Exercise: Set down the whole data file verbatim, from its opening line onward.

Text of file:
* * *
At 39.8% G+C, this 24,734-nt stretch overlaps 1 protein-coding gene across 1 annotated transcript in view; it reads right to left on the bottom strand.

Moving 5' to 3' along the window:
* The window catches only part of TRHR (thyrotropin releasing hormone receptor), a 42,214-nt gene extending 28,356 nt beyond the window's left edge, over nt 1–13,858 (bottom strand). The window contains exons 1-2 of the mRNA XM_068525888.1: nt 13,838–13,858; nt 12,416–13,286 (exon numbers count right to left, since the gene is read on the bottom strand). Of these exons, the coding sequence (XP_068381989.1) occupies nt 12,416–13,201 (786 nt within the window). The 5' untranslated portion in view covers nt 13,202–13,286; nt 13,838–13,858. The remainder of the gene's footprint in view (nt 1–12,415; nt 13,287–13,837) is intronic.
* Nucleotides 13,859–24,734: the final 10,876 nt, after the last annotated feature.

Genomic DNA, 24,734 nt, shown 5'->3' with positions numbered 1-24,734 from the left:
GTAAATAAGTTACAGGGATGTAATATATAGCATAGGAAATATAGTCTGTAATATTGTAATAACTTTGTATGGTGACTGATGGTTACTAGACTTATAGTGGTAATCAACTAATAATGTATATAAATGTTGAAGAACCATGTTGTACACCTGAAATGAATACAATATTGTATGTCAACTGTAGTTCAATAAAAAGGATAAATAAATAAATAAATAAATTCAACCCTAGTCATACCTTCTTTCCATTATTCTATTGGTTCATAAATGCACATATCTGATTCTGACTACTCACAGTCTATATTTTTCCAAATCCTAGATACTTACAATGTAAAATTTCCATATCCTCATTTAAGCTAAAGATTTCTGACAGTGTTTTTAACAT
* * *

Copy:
At 39.8% G+C, this 24,734-nt stretch overlaps 1 protein-coding gene across 1 annotated transcript in view; it reads right to left on the bottom strand.

Moving 5' to 3' along the window:
* The window catches only part of TRHR (thyrotropin releasing hormone receptor), a 42,214-nt gene extending 28,356 nt beyond the window's left edge, over nt 1–13,858 (bottom strand). The window contains exons 1-2 of the mRNA XM_068525888.1: nt 13,838–13,858; nt 12,416–13,286 (exon numbers count right to left, since the gene is read on the bottom strand). Of these exons, the coding sequence (XP_068381989.1) occupies nt 12,416–13,201 (786 nt within the window). The 5' untranslated portion in view covers nt 13,202–13,286; nt 13,838–13,858. The remainder of the gene's footprint in view (nt 1–12,415; nt 13,287–13,837) is intronic.
* Nucleotides 13,859–24,734: the final 10,876 nt, after the last annotated feature.

Genomic DNA, 24,734 nt, shown 5'->3' with positions numbered 1-24,734 from the left:
GTAAATAAGTTACAGGGATGTAATATATAGCATAGGAAATATAGTCTGTAATATTGTAATAACTTTGTATGGTGACTGATGGTTACTAGACTTATAGTGGTAATCAACTAATAATGTATATAAATGTTGAAGAACCATGTTGTACACCTGAAATGAATACAATATTGTATGTCAACTGTAGTTCAATAAAAAGGATAAATAAATAAATAAATAAATTCAACCCTAGTCATACCTTCTTTCCATTATTCTATTGGTTCATAAATGCACATATCTGATTCTGACTACTCACAGTCTATATTTTTCCAAATCCTAGATACTTACAATGTAAAATTTCCATATCCTCATTTAAGCTAAAGATTTCTGACAGTGTTTTTAACAT